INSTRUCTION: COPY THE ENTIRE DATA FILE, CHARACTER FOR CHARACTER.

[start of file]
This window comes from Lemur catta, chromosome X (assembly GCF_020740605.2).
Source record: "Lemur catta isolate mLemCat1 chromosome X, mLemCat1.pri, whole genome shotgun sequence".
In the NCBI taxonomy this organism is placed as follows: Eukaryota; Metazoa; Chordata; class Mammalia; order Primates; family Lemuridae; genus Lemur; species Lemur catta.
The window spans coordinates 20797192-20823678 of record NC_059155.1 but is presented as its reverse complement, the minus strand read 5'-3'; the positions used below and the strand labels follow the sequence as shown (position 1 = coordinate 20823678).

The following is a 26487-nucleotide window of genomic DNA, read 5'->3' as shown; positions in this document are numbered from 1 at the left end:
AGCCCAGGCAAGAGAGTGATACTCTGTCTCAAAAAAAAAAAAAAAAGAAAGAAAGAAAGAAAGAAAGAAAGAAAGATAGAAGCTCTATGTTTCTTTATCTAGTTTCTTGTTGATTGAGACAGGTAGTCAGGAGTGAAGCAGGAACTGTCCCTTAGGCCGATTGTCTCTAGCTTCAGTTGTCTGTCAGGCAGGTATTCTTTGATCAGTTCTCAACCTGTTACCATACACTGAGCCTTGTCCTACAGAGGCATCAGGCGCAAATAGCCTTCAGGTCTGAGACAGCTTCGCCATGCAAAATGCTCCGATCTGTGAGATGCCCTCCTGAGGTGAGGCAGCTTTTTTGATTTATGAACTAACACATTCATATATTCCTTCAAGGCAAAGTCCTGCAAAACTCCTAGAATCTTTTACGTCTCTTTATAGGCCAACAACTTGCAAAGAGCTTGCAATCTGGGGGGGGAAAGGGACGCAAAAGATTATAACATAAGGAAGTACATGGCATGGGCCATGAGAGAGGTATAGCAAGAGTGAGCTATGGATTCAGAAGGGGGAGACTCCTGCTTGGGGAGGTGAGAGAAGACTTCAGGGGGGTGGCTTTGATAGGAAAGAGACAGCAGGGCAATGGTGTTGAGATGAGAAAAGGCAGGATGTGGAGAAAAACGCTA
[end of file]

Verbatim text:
This window comes from Lemur catta, chromosome X (assembly GCF_020740605.2).
Source record: "Lemur catta isolate mLemCat1 chromosome X, mLemCat1.pri, whole genome shotgun sequence".
In the NCBI taxonomy this organism is placed as follows: Eukaryota; Metazoa; Chordata; class Mammalia; order Primates; family Lemuridae; genus Lemur; species Lemur catta.
The window spans coordinates 20797192-20823678 of record NC_059155.1 but is presented as its reverse complement, the minus strand read 5'-3'; the positions used below and the strand labels follow the sequence as shown (position 1 = coordinate 20823678).

The following is a 26487-nucleotide window of genomic DNA, read 5'->3' as shown; positions in this document are numbered from 1 at the left end:
AGCCCAGGCAAGAGAGTGATACTCTGTCTCAAAAAAAAAAAAAAAAGAAAGAAAGAAAGAAAGAAAGAAAGAAAGATAGAAGCTCTATGTTTCTTTATCTAGTTTCTTGTTGATTGAGACAGGTAGTCAGGAGTGAAGCAGGAACTGTCCCTTAGGCCGATTGTCTCTAGCTTCAGTTGTCTGTCAGGCAGGTATTCTTTGATCAGTTCTCAACCTGTTACCATACACTGAGCCTTGTCCTACAGAGGCATCAGGCGCAAATAGCCTTCAGGTCTGAGACAGCTTCGCCATGCAAAATGCTCCGATCTGTGAGATGCCCTCCTGAGGTGAGGCAGCTTTTTTGATTTATGAACTAACACATTCATATATTCCTTCAAGGCAAAGTCCTGCAAAACTCCTAGAATCTTTTACGTCTCTTTATAGGCCAACAACTTGCAAAGAGCTTGCAATCTGGGGGGGGAAAGGGACGCAAAAGATTATAACATAAGGAAGTACATGGCATGGGCCATGAGAGAGGTATAGCAAGAGTGAGCTATGGATTCAGAAGGGGGAGACTCCTGCTTGGGGAGGTGAGAGAAGACTTCAGGGGGGTGGCTTTGATAGGAAAGAGACAGCAGGGCAATGGTGTTGAGATGAGAAAAGGCAGGATGTGGAGAAAAACGCTA